Audio sample from video recorded on my Samsung A53-5G smartphone, using the XY mics on my Zoom H5, which was connected to the phone. The mic capsules were about 6-8 inches (15-20cm) from the speaker.

XLR Microphone: When it comes to XLR microphones, you can use condenser and dynamic mics with the Zoom H5. In this test recording, I used a Beyerdynamic M69N(C) hypercardioid dynamic microphone. The hypercardioid polar pattern helped to cut down on picking up room tone. This microphone is no longer available brand new and has been superseded by the Beyerdynamic M88. However, I still have a copy in my collection since it can deliver a rich sound on voice recordings in small rooms.

Audio sample from video recorded on my Samsung A53-5G smartphone, using a Beyerdynamic M69N(C) plugged into the Zoom H5, which was then connected to the phone. The mic was about 6-8 inches (15-20cm) from the speaker.

Final Thoughts

There are times when I would use the internal mics on my Samsung phone. But if I need to have my phone at arm’s length when shooting a selfie video the sound quality isn’t going to be the best. For the best sound, I’d ditch the phone mics and use an external mic with a Zoom H5 as an audio interface. As well as delivering superior audio to keep my audience engaged, the H5 gives me many options when it comes to microphone choice.

In my experience, choosing STEREO mode worked well when setting up the H5 as an audio interface for my Android device. But MULTI TRACK mode produced audio that was delayed, slowed down, and pitch-shifted. For the time being, I would stick to using STEREO mode.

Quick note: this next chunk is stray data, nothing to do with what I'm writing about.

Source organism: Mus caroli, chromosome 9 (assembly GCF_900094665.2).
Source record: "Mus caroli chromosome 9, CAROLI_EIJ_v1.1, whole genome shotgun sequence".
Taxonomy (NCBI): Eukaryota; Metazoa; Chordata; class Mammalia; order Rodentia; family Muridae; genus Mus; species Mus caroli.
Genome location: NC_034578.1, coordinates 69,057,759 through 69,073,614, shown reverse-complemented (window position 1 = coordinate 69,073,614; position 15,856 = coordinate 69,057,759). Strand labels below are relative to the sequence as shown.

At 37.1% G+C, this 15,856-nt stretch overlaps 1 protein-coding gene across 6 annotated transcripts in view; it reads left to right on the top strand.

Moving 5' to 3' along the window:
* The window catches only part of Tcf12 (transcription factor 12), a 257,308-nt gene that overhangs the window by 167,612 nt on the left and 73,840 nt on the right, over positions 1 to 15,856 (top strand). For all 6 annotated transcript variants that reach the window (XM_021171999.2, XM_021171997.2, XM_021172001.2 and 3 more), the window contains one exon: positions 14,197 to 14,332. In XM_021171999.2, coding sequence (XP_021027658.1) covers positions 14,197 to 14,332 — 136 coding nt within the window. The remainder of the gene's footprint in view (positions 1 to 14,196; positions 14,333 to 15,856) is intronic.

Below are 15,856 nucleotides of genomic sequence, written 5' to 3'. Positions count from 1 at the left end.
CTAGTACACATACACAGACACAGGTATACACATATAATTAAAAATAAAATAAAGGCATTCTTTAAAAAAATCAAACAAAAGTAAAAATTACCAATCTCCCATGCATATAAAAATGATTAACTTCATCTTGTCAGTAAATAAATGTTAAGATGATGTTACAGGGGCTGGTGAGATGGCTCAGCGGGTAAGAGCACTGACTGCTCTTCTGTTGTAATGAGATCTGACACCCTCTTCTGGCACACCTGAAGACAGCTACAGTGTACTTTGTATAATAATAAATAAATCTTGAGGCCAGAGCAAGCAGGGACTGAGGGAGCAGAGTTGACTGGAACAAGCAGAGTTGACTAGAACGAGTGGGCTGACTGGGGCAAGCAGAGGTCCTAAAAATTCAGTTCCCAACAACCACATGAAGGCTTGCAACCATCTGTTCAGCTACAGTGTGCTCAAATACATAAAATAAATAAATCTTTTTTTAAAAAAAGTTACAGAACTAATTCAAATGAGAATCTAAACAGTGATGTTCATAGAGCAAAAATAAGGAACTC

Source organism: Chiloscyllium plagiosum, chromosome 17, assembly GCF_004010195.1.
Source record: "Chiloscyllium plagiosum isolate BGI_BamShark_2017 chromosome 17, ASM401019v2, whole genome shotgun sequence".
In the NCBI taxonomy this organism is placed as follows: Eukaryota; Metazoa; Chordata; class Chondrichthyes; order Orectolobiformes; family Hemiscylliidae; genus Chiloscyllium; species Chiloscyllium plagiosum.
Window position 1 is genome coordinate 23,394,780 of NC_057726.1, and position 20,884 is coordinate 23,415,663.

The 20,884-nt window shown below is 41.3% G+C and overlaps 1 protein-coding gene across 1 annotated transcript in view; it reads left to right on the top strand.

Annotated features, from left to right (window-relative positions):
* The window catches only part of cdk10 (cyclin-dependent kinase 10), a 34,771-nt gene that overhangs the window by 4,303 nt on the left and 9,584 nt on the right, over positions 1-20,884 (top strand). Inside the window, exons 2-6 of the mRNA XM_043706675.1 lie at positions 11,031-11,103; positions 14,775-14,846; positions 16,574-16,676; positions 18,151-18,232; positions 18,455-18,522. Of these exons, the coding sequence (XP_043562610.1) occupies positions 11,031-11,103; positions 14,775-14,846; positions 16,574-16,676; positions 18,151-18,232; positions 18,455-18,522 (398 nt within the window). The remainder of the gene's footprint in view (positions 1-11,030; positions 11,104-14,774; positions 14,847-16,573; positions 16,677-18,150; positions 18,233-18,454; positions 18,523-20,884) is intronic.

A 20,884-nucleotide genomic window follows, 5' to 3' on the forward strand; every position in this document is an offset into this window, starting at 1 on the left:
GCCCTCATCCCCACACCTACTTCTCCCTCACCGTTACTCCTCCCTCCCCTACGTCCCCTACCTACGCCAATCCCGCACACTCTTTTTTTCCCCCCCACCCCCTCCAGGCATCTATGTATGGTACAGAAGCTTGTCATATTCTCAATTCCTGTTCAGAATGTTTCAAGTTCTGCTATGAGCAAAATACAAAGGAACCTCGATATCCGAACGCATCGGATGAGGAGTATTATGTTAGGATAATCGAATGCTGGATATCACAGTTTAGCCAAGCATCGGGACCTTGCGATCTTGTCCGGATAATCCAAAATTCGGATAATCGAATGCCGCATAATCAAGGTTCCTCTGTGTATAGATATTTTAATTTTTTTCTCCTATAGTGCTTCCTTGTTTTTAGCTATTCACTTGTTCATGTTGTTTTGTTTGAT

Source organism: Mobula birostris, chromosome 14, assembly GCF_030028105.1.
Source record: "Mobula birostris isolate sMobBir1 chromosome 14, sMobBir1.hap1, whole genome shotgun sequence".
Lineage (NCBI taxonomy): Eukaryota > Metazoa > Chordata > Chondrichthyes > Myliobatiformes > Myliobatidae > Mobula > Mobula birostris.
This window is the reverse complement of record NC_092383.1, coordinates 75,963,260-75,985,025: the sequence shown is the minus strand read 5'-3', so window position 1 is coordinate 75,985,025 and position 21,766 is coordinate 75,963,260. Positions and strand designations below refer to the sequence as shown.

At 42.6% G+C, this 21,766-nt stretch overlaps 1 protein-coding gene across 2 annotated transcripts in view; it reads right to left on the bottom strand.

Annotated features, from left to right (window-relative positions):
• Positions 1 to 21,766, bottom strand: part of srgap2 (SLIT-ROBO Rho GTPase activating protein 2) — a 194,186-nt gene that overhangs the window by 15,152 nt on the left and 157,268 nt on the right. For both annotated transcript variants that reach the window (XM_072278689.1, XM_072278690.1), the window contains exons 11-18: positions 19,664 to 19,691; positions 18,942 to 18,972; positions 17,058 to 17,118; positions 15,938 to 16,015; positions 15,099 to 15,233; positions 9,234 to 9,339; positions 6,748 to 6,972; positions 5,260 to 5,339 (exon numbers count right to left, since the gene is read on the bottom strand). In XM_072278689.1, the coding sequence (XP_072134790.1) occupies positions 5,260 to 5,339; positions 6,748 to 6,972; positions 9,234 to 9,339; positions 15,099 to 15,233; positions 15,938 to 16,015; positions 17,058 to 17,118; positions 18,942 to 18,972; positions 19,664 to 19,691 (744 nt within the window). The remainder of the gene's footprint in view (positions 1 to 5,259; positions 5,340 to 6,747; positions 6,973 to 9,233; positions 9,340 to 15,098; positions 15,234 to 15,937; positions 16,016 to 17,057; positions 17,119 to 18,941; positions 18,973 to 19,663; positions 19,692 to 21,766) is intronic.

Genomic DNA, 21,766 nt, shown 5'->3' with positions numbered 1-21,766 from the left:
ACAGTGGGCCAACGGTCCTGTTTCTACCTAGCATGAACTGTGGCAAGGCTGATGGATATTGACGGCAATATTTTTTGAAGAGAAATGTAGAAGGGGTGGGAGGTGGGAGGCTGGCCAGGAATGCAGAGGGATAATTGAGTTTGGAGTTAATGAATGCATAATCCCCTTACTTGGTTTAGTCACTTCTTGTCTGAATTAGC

Finally, if you want an easy way to record on your Android phone with two external XLR microphones, say for an interview or podcast, using a Zoom H5 as an audio interface delivers.

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Portrait of Tosh Lubek

About the author: Tosh Lubek is a multi-award-winning broadcaster, writer, and video producer, with 40 years of experience in professional broadcasting and has been using Canon video and stills cameras since 2010. He has worked with radio and TV broadcasters, advertising agencies, and direct clients on a variety of projects including radio and television advertising, online video production, corporate videos, award ceremony motion graphics, and theme park sound design. Tosh has won numerous awards, including a Radio Academy Awards Gold Sony, a Gold, Silver, and Bronze World Medals in the New York Festivals International Advertising Awards. Since about 2007 he has been creating YouTube videos. Tosh has been a sponsor of the “video booth” at HashTag Business Events across the UK.